Li’s American Dream

Beneath the watchful gaze of the mountains that echo tales of far-off lands, there is a man named Li. He is a simple man from Guangzhou who is beginning a journey across the Pacific Ocean to America in the summertime of 1863.

Leaving Guangzhou is not an easy decision for Li. It is the place of his family and ancestors, the land that cradles their stories and wisdom. Yet, it has also been a place of turmoil and war. His parents encourage him to explore a new life in America. He promises one day to bring them to the new land.

His journey begins on a wooden ship amongst men like him, who bear the weight of dreams and the scent of their homeland. They are a sea of faces full of anticipation, fear, and determination. Li steps aboard carrying a small keepsake from his mother – a jade pendant, cool and smooth to the touch. It embodies her love, her blessings wrapped in its green depths. And from his father, a man of few words but profound wisdom, Li carries a copy of the Tao Te Ching, its pages worn from years of use. “Let the Tao guide you,” his father advised him in a steady and comforting voice. “And always remember, the journey is the reward.”

These gifts become Li’s anchors throughout the long and arduous voyage, a connection to his roots and a reminder of his purpose. In stressful moments, he runs his fingers over the jade pendant, feeling the warmth of his mother’s love. During quieter times, he delves into the Tao, his father’s wisdom echoing in the ancient words. When the sea rages and the ship groans under the weight of the storm, Li thinks of his family; their love is like armor protecting him from fear and despair.

Upon reaching San Francisco, Li is surprised by the city’s fervor. Its heart beats with a chaotic rhythm. But this new world is not for him to settle in. As with many Chinese men coming over, he takes a job working on building the Transcontinental Railroad and moves to the Sierra Nevada for work.

Life in the Sierra Nevada is harsh. Winter temperatures are low, and the cold pierces through clothes, biting into one’s bones. The work hours feel endless, while the men are treated as countless and replaceable. Frustration and despair creep in at times. “Just as the bamboo bends with the wind but does not break, we too must endure,” Li pictures his father saying.

In the evenings, the workers share tales around the campfire under a velvet sky embroidered with stars. Friendships form. Li becomes friends with men who, like him, have left their homes searching for dreams. They come from different parts of China, speaking in dialects as diverse as their stories. But they share a common purpose.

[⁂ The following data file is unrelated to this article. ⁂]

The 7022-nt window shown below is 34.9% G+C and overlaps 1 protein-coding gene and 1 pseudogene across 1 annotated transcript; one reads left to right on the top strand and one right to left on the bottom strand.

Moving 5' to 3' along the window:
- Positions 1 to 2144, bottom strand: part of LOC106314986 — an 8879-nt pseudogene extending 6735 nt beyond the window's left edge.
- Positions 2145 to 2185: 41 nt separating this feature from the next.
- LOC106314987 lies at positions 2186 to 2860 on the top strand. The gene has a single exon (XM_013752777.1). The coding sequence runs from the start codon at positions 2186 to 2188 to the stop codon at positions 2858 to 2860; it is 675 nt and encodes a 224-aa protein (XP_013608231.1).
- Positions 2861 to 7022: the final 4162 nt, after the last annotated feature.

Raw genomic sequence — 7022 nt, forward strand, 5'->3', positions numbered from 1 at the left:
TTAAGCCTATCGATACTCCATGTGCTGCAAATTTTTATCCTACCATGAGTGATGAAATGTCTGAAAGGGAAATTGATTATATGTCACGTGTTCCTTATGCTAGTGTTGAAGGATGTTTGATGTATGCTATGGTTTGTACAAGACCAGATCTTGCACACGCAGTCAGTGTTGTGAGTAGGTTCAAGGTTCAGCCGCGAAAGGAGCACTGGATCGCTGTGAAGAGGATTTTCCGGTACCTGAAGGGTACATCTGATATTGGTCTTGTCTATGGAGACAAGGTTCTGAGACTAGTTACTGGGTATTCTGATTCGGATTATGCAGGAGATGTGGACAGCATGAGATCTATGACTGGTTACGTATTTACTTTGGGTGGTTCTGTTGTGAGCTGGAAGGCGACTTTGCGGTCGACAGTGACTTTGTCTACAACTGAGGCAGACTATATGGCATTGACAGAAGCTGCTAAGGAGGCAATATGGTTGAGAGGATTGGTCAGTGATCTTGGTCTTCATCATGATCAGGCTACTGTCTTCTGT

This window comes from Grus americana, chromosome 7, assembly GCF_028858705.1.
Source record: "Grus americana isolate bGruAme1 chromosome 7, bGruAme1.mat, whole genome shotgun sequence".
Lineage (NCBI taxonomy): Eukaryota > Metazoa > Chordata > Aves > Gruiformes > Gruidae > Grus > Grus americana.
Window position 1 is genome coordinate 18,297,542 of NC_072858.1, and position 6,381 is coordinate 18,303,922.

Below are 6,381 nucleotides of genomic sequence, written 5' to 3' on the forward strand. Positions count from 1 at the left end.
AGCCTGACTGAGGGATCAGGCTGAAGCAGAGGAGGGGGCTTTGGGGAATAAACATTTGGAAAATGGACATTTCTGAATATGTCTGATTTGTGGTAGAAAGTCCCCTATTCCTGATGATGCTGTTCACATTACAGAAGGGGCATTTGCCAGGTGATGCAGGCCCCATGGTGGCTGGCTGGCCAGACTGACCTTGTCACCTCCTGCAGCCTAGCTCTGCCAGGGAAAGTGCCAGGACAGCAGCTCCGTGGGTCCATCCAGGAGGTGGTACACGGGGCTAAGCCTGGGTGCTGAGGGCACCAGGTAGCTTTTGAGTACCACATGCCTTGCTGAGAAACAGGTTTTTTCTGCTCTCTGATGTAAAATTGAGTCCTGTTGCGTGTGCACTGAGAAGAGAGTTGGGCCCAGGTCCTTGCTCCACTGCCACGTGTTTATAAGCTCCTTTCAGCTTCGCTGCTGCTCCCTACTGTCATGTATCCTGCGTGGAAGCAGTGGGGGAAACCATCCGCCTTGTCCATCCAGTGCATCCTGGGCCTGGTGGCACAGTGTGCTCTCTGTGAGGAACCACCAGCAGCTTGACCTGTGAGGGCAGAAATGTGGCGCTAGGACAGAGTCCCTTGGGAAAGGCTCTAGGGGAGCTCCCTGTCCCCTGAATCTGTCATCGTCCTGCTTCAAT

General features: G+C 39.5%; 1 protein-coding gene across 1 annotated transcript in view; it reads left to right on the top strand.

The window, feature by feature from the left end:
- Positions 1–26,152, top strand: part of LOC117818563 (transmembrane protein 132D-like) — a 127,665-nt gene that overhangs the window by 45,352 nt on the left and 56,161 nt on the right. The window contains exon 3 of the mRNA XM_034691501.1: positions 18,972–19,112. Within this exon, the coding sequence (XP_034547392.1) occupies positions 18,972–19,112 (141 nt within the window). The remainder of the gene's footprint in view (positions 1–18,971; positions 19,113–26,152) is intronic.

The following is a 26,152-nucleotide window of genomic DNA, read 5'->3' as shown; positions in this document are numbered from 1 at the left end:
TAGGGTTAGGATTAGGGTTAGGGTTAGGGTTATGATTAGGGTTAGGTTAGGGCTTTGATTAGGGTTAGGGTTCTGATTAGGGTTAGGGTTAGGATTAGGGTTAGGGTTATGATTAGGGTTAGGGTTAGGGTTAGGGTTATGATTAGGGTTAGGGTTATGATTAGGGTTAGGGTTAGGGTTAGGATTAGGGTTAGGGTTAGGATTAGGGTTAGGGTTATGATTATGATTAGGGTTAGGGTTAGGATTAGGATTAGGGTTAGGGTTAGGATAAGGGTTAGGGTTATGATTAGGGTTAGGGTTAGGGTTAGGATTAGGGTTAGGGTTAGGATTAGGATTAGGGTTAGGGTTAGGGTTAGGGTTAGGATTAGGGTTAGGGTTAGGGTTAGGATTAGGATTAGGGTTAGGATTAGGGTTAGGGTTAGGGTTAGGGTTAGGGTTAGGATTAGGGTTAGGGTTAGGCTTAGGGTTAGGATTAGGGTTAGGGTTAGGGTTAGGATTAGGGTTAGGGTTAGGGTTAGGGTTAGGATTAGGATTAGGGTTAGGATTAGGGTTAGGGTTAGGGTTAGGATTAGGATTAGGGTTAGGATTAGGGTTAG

Days turn into weeks, weeks into months. The railroad grows, a black ribbon unspooling across the vast canvas of America. Then one day, disaster strikes. An explosion, intended to clear the path for the tracks, sends a hail of rocks tumbling down the mountainside. Li, caught in the cascade, is buried beneath the rubble.

His friends dig through the stones, their hearts pounding louder than their hammers ever have. Finally, they find Li unconscious but alive.

As Li heals, a new arrival graces their camp; a woman named Mei. Mei steps into their world like the first blossom of spring, bringing warmth to the harsh Sierra Nevada. Like Li, she has left behind the familiar landscapes of China, drawn by the allure of dreams yet to be woven into reality. She is resilient and kind, her spirit shining brightly amidst the toil and grime. Her purpose is to nurse the ailing, to breathe life back into the worn-out bodies of the workers. But more than a healer, she is a beacon of hope, a reminder of the tenderness they all carry within their hardened exteriors.

Li first notices Mei not for her beauty but for her spirit. He sees her treating the injured, her hands moving with the grace of a calligrapher. He sees how she listens to their stories, her eyes reflecting their pain and resilience.

In their first conversation, Mei’s warmth draws Li in. He talks of his family, life back home, and his mother’s cooking. Her face lights up when he speaks of the Tao and his belief in the harmony of all things. “I, too believe in the Tao,” she says, her voice weaving magic into the night air.

From then, their friendship blossoms. They find solace in each other. As the railroad stretches, so does their bond. Love unfolds in laughter, quiet moments, and the spaces between their words.

Soon, work on the railroad ends. As the last spike is driven, a telegraph message echoes across the land: “DONE.” The men cheer, their voices rising to meet the eagles in the sky. Li simply smiles, his eyes reflecting the sun glinting off the rails.

Li stands waiting on the docks of San Francisco, the same docks where he first stepped onto American soil. His heart beats in rhythm with the crashing waves, anticipation mingling with anxiety. And then, he sees them – his parents, their figures framed by the massive ship that carried them across the ocean.

As they step onto the docks, Li rushes forward, wrapping them in a tight embrace. Their faces are more lined than he remembers, their bodies frail, but their eyes are the same, filled with warmth and love.

Li shows them the life he has built. He introduces them to Mei, now his wife, who welcomes them with a respectful bow and a radiant smile. He takes them to the railroad, their hands brushing the tracks he helped lay, their eyes wide with wonder and pride. And then he takes them to a home he has built overlooking the water, with a garden and a library.

“My son, you have found your way,” his father says, with eyes watering and a tear streaming down.


“Li’s American Dream” is a historical fiction short story. While based on real events, the story, characters, and incidents are fictitious.

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